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Editorial


Front Page - Friday, May 13, 2016

Audience wins in ‘Civil War’


The Critic's Corner movie review



David Laprad

For a year, I looked forward to “Captain America: Civil War” like a drooling Marvel fan boy. Only I’m not a Marvel fan boy. Rather, I had simply loved “Captain America: Winter Soldier,” which used the superhero template as a foundation for a crack political thriller, and I was excited about the return of that film’s co-writers and directors, brothers Joe and Anthony Russo. Essentially, I was anticipating a great movie.

And the Russos did not disappoint. Here are eight reasons why:

Jaw-dropping action: There are several spectacular action sequences in “Civil War,” including a breathtaking car chase and a superhero showdown at an airport. If you’re a member of the popcorn-munching brigade, you’re going to love this film.

Intelligent, character-based storytelling: Marvel has been making movies about these characters for eight years, and during that time, we’ve come to know and care about Iron Man, Captain America, Hulk, Thor, et al. So, when the United Nations proposes a law that will essentially handcuff the Avengers, we expect Tony Stark (Iron Man) to go one way and Steve Rogers (Captain America) to go the other – and they do. We also understand the reasons behind their choices because of the way the Russos use the rich back-story Marvel has developed through its previous films. While this kind of depth is sometimes seen on television, this is the first time something on this scale has been attempted in a series of movies, and it’s working very well.

Eye-popping insanity: There are a few crazy, risky moments in “Civil War” that would kill a lesser film. But in the hands of the Russos and their cast, these moments work wonderfully. One example would be the appearance of Giant-Man (when Ant-Man goes big) during the airport sequence. The opening night crowd with which I saw the film loved it. One of the reasons these scenes work is because the Russos underpin them with serious, dramatic storytelling.

Diverse points of view: While Stark believes in turning over the authority of the Avengers to the U.N., Rogers is adamantly opposed to placing himself under such restrictions. Part of Cap’s reasoning is based on of his protective feelings for Bucky, aka the Winter Soldier, aka his best friend and his only living link to his past. But he also simply disagrees with the notion of restricting the Avenger’s freedom to act as they see fit. Interestingly, the Russos don’t take sides; rather, they let this ideological difference serve as the heat that brings the tension between Stark and Rogers to a boil.

A boatload of Avengers: Although Captain America is the headliner, this film could have easily been titled “Avengers: Civil War.” A few key players are missing, like Hulk and Thor, but the bulk of the rest of them are present and accounted for, along with a few characters who are new to the Marvel Cinematic Universe (MCU). Usually, such a profusion of heroes and villains kills a comic book movie, but the Russos keep everything in balance. No character is shortchanged, and the movie doesn’t feel overstuffed. Like watching someone juggle a half-dozen bowling pins, I couldn’t help but wonder how the Russos did it, even as I watched in awe.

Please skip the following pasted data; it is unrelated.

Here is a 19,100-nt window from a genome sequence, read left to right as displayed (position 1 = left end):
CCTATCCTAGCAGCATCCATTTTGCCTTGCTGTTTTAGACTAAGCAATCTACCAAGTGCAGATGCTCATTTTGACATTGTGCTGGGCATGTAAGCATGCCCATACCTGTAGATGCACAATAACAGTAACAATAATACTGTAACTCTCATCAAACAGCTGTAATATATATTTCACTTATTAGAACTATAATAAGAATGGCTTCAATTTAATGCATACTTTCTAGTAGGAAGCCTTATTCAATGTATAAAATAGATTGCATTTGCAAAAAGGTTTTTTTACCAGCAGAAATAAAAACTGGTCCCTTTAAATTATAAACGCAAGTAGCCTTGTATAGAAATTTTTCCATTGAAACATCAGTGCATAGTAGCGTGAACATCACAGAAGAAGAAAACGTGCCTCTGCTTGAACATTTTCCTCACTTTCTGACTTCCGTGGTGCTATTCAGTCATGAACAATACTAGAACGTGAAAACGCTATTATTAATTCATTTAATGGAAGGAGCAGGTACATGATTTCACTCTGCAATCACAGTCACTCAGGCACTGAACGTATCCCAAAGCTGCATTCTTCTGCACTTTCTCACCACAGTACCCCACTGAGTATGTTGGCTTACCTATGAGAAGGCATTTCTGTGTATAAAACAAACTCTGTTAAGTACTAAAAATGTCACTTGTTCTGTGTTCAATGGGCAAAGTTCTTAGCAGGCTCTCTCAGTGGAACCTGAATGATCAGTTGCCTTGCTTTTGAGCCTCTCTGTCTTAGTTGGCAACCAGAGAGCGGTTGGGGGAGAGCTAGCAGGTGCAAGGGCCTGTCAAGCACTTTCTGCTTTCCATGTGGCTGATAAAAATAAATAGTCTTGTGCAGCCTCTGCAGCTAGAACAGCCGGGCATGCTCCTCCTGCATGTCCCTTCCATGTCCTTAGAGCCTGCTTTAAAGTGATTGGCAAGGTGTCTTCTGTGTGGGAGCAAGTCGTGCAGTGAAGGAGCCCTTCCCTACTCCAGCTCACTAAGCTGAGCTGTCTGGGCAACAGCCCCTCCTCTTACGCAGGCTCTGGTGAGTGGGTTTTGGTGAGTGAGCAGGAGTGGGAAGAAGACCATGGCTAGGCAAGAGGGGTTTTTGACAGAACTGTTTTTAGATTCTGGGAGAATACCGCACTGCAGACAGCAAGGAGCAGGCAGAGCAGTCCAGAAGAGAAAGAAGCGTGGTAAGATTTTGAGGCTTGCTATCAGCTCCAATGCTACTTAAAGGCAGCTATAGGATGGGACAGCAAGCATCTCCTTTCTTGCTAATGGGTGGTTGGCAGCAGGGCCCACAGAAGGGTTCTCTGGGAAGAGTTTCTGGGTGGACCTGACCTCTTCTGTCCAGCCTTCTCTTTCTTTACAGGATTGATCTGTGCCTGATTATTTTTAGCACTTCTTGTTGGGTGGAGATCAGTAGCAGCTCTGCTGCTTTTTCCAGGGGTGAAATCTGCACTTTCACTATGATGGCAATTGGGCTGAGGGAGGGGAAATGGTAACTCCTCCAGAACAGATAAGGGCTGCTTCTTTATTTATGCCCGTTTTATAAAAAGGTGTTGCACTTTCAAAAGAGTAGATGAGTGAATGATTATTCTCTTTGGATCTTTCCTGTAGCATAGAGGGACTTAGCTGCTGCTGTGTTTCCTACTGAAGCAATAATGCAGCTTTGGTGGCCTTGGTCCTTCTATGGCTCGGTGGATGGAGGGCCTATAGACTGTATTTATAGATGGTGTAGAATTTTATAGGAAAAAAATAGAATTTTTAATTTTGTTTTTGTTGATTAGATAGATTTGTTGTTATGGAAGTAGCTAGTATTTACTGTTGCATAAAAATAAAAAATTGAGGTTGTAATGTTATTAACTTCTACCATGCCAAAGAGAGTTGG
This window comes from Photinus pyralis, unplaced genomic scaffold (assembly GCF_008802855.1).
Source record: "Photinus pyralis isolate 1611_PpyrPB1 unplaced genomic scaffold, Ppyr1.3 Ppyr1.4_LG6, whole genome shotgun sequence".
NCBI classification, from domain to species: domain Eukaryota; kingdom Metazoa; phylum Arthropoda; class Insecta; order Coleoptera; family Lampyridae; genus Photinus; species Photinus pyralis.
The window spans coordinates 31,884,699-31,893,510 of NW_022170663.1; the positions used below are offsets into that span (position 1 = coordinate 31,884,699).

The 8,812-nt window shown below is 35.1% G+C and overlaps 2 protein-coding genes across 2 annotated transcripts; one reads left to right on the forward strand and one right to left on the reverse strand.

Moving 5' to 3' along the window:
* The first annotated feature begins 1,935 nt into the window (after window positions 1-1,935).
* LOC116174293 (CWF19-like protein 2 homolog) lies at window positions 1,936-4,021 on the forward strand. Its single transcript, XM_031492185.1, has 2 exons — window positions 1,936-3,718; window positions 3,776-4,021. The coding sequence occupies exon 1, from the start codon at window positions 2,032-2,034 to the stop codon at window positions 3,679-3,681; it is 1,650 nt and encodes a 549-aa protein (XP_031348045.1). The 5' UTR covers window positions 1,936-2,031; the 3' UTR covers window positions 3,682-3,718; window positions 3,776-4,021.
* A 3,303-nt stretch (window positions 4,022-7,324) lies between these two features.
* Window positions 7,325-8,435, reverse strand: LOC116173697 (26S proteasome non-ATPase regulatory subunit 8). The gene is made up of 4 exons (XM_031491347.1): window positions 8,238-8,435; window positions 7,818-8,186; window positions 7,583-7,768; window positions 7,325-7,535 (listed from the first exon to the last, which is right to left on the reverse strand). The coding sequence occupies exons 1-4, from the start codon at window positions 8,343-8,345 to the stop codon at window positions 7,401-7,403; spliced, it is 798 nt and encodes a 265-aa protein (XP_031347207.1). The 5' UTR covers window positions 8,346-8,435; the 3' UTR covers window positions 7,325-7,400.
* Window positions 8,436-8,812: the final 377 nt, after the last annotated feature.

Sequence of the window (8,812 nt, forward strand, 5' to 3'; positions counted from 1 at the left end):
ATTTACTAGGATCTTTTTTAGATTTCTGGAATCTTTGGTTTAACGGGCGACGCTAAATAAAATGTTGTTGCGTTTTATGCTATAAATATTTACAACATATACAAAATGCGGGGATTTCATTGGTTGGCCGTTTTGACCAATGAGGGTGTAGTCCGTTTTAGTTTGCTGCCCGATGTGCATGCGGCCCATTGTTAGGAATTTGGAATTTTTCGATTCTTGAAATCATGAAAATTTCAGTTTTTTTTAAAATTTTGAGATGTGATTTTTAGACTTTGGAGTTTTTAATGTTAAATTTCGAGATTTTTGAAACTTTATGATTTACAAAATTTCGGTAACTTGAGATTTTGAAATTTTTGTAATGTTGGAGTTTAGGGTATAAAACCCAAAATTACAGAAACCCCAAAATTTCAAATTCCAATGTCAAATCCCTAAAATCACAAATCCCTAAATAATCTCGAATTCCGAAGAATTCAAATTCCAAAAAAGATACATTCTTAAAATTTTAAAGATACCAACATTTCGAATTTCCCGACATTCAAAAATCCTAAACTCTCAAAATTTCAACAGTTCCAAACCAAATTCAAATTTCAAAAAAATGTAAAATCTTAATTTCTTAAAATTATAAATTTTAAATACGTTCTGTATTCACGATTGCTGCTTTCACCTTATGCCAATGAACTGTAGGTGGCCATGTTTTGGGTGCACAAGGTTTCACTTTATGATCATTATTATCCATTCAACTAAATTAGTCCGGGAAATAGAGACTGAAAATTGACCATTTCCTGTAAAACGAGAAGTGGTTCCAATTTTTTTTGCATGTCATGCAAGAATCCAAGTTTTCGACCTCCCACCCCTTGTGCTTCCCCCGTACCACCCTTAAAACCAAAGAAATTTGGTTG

Spider-Man: One of the characters the Russos weaved into the story was Spider-Man, played by newcomer Tom Holland. With the Tobey Maguire and Andrew Garfield movies a thing of the past, Marvel used “Civil War” to introduce Holland in an exciting, natural way. The good news is Holland nails the role in a way Garfield never did, and that even seems to improve on Maguire’s take. He’s youthful, exuberant, and funny, and he has a few great moments that make “Civil War” that much better.

Black Panther: Marvel also used “Civil War” to introduce Black Panther to the MCU. Black Panther is the alter ego of T’Challa, the son of the king of the African country of Wakanda. (Yes, I had to Google all of that.) T’Challa becomes involved in the battle between the Avengers when an apparent terrorist attack kills his father, and he blames the Winter Soldier. When T’Challa sets out to pursue Bucky, this also pits him against Rogers. Actor Chadwick Boseman seems perfect for the role. He can communicate dialogue with his eyes, and his charisma as an actor makes him a pleasure to watch. Best of all, the Russos give the Black Panther the most developed character arc in the film. I’m already drooling like a Marvel fan boy (even though I’m not a Marvel fan boy) for the first Black Panther movie.

Game changing ending: Things happen in “Civil War” that cannot be undone. Words are exchanged, brutal punches are thrown, and a fissure appears down the middle of the Avengers. What this means for the future remains to be seen. The good news is the Russos are returning as the writers and directors of the next two Avengers movies, which by the time of their release will bring over a decade of storytelling through more than 20 films to a climax. It’s a great time to be a Marvel fan boy – or simply someone who loves good storytelling and filmmaking.

Three and a half stars out of four. Rated PG-13 for extended sequences of violence, action and mayhem.

David Laprad is the assistant editor of the Hamilton County Herald and an award-winning columnist and photographer. Contact him at dlaprad@hamiltoncountyherald.com.